Saul does not look the part of a chef known as one of the pioneering folk who put Brooklyn on the culinary map. When I met him last week for a coffee and chat in the park, he looked more the part of Soundgarden Fan circa 1993 than One-Star Michelin restaurenteur. (Not that I had been expecting Mario Batali,whose rosy mug I shan't miss if I never saw again, his foppish self depicted to the right for reference. While his signature "crocs" are out frame, I imagine that "sausage muffler" extending all the way to his toes. ewww. Toe Sausage. Ewwww! Though I suspect neighbor Saul could manage to make it quite tasty, even a serving of Mario Batali's toes.)
It seems that after a stint at #7 most hippy school Reed College in Oregon, Bolton saw David Bouley's picture on the cover of a magazine and realized he could not only practice his craft and love for cooking, he could make a nice name for himself doing so. So off to NYC he trekked, to apprentice for the master himself. And after a time, Bolton set up shop in the just-awakening Smith Street in 1999. Mrs. Q and I ate there not long after it opened, and were so impressed we've recommended the place to countless others, never really going back due to restricted funds and pure laziness I suppose. The Michelin Man gave him a star, which unlike record reviews means you've pretty much surpassed every colleague around you for superior food, service and presentation. There's only one other "new" restaurant in all of Brooklyn to earn the coveted "Michelin Star" - Colin Devlin's Dressler out in Billyburg. That's how intense is the competition! (Luger and River get one, but they've been listed for ages apparently).
But I'm not a foodie, and have no desire to watch celebrity chefs prancing about on the TV, cable or otherwise, so I was pleasantly surprised to find that Saul's the kind of smart local dad that you can talk to about just about anything, including Wendy's hamburgers and my own specialty, toasted Monterey Jack quesadillas. I started to realize while talking to Saul that there's a lot in common between the food and music bizzes, and so it's not surprising that "FOOD" has been called the new "ROCK N ROLL," though I can guarantee I've never boogied down to anything made of quinoa or back bacon. (I'm trying to picture Grand Funk Railroad singing "We're an American Bistro," and the picture's kinda fuzzy, even with my Radio Shack rabbit ear antenna).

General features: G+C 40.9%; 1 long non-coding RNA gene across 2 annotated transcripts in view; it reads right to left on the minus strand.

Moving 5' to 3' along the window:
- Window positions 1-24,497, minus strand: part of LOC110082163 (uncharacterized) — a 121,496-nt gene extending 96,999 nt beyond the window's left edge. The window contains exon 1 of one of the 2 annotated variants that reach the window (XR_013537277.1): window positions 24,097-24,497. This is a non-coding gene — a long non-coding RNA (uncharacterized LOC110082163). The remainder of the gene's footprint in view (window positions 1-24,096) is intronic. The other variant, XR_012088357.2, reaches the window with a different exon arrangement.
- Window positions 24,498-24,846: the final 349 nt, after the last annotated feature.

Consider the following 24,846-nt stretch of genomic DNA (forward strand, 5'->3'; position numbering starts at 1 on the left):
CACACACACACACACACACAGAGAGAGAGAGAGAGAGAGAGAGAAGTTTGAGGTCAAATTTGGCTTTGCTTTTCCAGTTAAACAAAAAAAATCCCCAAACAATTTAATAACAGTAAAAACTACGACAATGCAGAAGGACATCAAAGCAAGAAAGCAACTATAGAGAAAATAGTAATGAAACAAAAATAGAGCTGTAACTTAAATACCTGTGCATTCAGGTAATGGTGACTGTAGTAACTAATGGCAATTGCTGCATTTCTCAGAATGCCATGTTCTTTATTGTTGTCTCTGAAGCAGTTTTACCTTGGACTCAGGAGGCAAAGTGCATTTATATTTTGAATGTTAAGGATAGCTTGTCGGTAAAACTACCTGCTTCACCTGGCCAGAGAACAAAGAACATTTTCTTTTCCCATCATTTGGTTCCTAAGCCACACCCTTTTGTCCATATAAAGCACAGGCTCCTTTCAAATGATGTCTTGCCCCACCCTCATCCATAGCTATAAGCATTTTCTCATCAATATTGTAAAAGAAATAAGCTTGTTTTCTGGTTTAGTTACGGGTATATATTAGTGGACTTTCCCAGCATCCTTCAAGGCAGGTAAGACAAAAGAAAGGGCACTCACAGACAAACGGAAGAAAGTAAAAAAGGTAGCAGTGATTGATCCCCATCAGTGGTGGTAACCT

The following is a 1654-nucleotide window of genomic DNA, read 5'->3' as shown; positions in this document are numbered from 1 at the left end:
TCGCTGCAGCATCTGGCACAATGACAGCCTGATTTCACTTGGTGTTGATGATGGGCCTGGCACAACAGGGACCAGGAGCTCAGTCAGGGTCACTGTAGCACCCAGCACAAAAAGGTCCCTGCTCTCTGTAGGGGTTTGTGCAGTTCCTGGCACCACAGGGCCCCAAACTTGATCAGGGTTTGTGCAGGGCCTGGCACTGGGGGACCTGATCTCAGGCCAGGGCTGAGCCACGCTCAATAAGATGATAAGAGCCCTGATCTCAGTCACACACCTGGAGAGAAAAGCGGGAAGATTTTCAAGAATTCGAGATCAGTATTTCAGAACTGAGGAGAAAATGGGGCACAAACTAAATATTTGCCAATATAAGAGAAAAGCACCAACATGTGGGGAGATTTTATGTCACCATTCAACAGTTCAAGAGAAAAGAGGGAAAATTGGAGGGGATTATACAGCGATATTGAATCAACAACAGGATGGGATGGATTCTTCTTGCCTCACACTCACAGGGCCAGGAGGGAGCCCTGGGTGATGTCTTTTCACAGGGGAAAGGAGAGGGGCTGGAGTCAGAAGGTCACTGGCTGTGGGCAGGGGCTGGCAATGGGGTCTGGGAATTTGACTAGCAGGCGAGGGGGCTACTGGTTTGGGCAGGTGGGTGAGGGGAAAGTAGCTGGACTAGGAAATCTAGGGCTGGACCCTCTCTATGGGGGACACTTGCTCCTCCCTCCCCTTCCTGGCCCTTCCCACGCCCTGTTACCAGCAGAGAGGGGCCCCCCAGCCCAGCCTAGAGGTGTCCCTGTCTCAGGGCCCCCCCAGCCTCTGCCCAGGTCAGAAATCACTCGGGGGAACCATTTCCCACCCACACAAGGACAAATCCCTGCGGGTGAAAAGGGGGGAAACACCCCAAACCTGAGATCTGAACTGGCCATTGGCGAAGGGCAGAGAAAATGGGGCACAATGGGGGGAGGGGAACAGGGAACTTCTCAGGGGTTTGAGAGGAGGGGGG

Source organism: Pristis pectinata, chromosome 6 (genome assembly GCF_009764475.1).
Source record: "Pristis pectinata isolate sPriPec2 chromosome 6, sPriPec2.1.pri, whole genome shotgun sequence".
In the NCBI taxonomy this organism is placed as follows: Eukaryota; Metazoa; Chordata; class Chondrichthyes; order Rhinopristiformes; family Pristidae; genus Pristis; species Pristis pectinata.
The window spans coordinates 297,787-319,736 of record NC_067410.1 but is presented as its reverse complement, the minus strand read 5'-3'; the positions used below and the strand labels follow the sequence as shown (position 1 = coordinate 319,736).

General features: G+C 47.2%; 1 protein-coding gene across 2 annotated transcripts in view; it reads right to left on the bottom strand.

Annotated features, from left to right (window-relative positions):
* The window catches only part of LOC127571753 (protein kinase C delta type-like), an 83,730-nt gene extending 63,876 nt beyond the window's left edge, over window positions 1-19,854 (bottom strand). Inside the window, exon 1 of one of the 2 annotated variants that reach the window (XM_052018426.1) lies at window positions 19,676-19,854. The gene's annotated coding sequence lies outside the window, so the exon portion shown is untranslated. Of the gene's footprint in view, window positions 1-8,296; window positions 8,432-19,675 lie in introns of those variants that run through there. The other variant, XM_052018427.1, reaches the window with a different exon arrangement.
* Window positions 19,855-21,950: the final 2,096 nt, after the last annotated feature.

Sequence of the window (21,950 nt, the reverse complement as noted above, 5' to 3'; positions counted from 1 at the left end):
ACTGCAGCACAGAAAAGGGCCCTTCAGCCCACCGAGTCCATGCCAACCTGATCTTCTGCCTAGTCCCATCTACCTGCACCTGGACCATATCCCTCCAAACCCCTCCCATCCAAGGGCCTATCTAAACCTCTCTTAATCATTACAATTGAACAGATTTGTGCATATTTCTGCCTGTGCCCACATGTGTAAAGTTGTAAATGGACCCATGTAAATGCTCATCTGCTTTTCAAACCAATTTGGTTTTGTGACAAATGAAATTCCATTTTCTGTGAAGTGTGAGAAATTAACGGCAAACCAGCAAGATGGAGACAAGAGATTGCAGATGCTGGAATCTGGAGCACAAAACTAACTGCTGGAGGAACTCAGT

But yeah, lately music rags have been really, really into top ten lists, and top 100 lists and complicated rating systems (Pitchfork.com) a la Zagat's. And I'll take it a step further and say that cheffing seems very much akin to songwriting, a craft that I'm still trying to perfect after 35 years at least two hundred completed attempts at "the perfect dish." Clearly Saul Bolton has one of those rare gifts that come along only so often, and he love-love-loves the feeling of putting it all together and getting it just right. The Q's idea of a perfect song? Check out "Daughter" by Loudon Wanwright, III, though of course I'm a little biased given my four-year study in hands-on parenting. "Penny Lane's" not too shabby. "Tangled Up In Blue?" "Everyday" by Buddy Holly?" Just about anything by the young John Prine? "Waiting for the Silent Boatman" or "Can You Get to That?" by Parliament/Funkadelic? "Bye Bye Pride" by the Go-Betweens? "Beep" by Pylon? "Have You Forgotten" by Red House Painters? "Edelweiss?" "Maybe" from the musical Annie? Or beyond Edelweiss, ust about anything by Rodgers and Hammerstein? (Wow, I'm really showing my background now!) Hey, I was in "Oklahoma" twice growing up, playing Jud AND Will, then Emil in "South Pacific." That stuff really stays in your ears like wax!
Bottom line, I think it's pretty darn cool that one of NYC's greatest chefs lives right here among us. He loves taking Dollar Vans, especially after a long night at the restaurant he started, Saul. He's also opened The Vanderbilt (on Vanderbilt!) and Red Gravy (neither on Red Gravy street, nor named after someone named Red Gravy, though I am considering changing my name). If you want to explore Brooklyn's culinary revolution, you'd be well served to try all three.
NOW...to the all-important question that I was so inclined to ask that I forgot during our actual conversation and had to email him later for an answer.
Q's Q: What food could you recommend right here in the neighborhood, if you could choose but one joint?
SB's A: Anything from Scoops- he rocks - ital.
Folks, I don't need to state the obvious. One of the most trusted chefs in town just gave you a rock solid recommendation for a local take-out hole-in-the-wall on Flatbush that also serves fantastic vegan ice cream. If you haven't tried Scoops ital (pronounced eye-tahl, also known as Rastafarian) food, get thee over there and don't be shy. If you need further evidence of Scoops' reputation, there's always this NY Times review.
And to Saul, all I can say is, see you at one of your joints right soon.